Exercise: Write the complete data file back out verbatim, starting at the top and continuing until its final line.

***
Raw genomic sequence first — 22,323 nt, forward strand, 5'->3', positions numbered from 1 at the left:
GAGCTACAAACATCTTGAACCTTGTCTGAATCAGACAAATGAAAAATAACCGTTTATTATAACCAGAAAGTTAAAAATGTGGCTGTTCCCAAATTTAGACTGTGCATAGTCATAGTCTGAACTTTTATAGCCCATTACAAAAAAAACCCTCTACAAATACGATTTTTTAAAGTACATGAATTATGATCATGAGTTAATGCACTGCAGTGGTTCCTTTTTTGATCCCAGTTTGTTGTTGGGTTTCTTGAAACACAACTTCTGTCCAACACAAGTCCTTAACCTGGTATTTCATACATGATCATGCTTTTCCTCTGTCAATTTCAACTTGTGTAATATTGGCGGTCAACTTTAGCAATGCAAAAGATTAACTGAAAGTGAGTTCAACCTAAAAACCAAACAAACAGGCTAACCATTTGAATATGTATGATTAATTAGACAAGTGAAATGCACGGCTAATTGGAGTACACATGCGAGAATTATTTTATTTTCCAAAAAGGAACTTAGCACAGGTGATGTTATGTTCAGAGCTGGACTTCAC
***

Raw genomic sequence first — 22,323 nt, forward strand, 5'->3', positions numbered from 1 at the left:
GAGCTACAAACATCTTGAACCTTGTCTGAATCAGACAAATGAAAAATAACCGTTTATTATAACCAGAAAGTTAAAAATGTGGCTGTTCCCAAATTTAGACTGTGCATAGTCATAGTCTGAACTTTTATAGCCCATTACAAAAAAAACCCTCTACAAATACGATTTTTTAAAGTACATGAATTATGATCATGAGTTAATGCACTGCAGTGGTTCCTTTTTTGATCCCAGTTTGTTGTTGGGTTTCTTGAAACACAACTTCTGTCCAACACAAGTCCTTAACCTGGTATTTCATACATGATCATGCTTTTCCTCTGTCAATTTCAACTTGTGTAATATTGGCGGTCAACTTTAGCAATGCAAAAGATTAACTGAAAGTGAGTTCAACCTAAAAACCAAACAAACAGGCTAACCATTTGAATATGTATGATTAATTAGACAAGTGAAATGCACGGCTAATTGGAGTACACATGCGAGAATTATTTTATTTTCCAAAAAGGAACTTAGCACAGGTGATGTTATGTTCAGAGCTGGACTTCAC